Rejecting conformity: Know when, how to speak out

By Hayley Nagelberg, Columnist

In high school, when learning about the Holocaust, my class watched a documentary called “The Wave.” The documentary is based on a high school teacher whose students struggled to understand how so many people blindly followed the rules of the Nazi regime. Over the course of a few days, while simulating exercises to mimic extremes of community and regimen, the students became entirely caught up in the mock regime.

On the fifth day of the experiment, he told them he would be hosting a televised address by the organization’s leader. Instead, he showed the students a film of Nazi Germany.

The teacher was astounded by how quickly the students succumbed to authority. Last spring, Dina Leygerman, an English teacher for high school seniors, wrote a similar project she ran with her own students. The lesson was part of a unit that included reading George Orwell’s “1984.”  She wrote how she framed the project as a way to fight “senioritis,” the feeling students have during their last semester of high school —where the end is so close that work ethic and performance slack. She would hang up inspiring posters encouraging students to work hard and tell her class the strict rules imposed are intended to keep them on track to finishing school.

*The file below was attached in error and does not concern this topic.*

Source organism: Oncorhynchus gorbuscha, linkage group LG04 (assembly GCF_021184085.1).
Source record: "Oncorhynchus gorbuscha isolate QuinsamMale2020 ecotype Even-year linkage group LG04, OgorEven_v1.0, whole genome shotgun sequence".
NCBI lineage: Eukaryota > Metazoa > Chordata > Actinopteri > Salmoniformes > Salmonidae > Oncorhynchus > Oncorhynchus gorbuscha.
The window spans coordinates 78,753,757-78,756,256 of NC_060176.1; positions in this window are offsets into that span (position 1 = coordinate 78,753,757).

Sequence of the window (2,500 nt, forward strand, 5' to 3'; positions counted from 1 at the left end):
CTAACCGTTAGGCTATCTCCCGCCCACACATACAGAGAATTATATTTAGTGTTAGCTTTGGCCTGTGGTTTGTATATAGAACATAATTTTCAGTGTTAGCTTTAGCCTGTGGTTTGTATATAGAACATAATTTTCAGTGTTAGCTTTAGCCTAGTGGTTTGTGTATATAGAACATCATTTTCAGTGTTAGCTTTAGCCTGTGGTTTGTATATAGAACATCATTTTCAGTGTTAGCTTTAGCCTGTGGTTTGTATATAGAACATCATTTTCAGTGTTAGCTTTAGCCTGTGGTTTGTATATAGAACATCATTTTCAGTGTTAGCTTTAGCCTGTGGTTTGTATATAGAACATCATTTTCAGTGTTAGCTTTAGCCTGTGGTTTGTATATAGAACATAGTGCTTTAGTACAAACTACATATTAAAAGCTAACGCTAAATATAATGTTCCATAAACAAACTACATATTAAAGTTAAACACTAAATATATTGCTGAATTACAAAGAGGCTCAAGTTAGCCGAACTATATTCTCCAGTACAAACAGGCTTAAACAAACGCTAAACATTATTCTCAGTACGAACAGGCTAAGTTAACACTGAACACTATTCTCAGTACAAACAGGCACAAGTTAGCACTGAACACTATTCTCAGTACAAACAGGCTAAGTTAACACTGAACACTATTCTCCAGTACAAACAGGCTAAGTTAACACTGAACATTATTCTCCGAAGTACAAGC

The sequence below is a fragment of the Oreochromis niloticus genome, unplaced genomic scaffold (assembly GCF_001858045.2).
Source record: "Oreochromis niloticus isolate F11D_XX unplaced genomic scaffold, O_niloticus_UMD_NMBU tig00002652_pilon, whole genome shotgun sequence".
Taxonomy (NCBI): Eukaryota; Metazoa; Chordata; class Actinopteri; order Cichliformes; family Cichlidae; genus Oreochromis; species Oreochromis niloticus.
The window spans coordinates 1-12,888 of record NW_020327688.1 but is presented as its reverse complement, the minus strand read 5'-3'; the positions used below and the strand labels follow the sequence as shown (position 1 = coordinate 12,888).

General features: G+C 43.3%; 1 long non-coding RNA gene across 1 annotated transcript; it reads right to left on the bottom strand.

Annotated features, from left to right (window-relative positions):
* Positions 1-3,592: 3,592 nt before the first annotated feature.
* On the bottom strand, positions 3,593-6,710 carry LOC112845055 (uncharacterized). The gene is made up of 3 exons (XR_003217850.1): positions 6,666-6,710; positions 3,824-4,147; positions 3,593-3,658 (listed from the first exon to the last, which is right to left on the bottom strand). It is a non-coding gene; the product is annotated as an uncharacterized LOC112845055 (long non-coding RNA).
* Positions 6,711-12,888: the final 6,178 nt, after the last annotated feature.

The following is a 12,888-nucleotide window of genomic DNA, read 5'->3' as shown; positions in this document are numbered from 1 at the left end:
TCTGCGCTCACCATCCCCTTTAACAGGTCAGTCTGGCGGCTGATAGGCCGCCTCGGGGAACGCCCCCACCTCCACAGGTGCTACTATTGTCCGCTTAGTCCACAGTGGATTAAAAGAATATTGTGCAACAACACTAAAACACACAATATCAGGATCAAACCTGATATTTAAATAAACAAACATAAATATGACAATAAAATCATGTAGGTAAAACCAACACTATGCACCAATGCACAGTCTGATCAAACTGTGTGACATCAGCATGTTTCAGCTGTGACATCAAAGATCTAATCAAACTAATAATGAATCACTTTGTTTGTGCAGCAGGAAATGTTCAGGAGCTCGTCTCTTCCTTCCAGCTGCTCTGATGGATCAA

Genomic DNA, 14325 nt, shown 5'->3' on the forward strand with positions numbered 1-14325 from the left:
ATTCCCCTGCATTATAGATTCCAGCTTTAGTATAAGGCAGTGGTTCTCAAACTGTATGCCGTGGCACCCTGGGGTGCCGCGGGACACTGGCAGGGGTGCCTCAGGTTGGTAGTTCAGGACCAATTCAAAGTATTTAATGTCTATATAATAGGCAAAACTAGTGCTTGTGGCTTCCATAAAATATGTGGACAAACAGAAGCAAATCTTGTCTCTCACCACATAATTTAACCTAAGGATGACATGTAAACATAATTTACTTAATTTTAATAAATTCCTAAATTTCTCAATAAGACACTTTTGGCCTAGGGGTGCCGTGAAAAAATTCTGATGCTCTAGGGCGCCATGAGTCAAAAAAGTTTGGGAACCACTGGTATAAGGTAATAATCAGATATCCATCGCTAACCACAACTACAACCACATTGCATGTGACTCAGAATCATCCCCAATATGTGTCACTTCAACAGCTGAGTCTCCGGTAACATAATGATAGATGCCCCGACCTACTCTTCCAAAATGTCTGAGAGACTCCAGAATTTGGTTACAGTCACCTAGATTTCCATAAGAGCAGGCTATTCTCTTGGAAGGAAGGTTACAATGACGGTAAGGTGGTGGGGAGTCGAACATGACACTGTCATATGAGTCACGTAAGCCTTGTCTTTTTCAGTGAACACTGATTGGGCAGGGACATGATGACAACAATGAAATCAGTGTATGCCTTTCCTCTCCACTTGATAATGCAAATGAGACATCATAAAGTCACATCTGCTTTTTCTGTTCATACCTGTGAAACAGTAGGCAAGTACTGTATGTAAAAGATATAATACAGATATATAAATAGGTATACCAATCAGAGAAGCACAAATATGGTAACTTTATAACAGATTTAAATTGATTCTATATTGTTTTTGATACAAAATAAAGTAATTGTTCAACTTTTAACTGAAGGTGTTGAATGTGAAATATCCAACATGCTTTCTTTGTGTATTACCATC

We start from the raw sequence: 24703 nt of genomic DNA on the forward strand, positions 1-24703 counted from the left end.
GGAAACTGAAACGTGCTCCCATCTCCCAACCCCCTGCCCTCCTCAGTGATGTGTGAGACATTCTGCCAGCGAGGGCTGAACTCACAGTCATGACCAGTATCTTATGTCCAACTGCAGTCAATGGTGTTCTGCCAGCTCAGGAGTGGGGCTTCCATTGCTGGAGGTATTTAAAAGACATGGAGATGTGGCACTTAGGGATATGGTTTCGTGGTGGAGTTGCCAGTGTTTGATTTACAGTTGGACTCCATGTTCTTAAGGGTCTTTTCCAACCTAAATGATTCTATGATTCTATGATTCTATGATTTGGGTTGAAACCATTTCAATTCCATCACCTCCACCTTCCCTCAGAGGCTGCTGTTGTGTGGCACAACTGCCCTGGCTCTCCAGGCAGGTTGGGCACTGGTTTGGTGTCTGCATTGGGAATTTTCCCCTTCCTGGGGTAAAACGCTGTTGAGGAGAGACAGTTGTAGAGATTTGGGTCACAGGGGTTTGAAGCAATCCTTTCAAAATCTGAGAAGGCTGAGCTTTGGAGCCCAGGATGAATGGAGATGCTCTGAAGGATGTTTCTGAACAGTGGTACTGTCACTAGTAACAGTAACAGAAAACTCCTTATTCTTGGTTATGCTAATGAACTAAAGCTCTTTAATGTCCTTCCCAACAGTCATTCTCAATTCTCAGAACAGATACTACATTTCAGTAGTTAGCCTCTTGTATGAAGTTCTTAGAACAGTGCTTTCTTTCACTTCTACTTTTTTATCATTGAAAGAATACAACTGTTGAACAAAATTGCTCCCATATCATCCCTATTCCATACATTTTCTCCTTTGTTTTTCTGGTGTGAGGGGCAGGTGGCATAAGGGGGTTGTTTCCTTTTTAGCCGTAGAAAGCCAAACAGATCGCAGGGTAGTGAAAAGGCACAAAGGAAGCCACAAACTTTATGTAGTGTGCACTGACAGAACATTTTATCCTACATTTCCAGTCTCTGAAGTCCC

Every year she ran this project it worked. Until last spring.

The students in that high school classroom saw through the ruse. They pushed back on the order the teacher enforced. They spoke out against the similarities between the teacher’s actions and a dictatorship. The teacher even tried to bribe key student leaders to speak out, but she did not succeed.

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The experiment failed.

The use and reuse of this experiment for five decades explains how generations fell into the wrongful mindsets of older leadership.

The failure of this high school classroom to conform speaks enormously about the power of our generation to speak up and set a new course moving forward.

With the start of a new school year under way, the message learned from this story should inspire and empower us. College presents many opportunities; we are here to learn from world experts in fields that interest us, get involved in business and development positions and prepare ourselves to be the next group of community and global leaders.

While we can learn immensely from our teachers, advisers and mentors, the interactions we have with our peers can chart even stronger courses for the world. It is crucial we take note of those around us, in class and in clubs. As much as we learn from the adults on this campus, what we learn from each other is equally as important.

Hayley is a senior in ACES.

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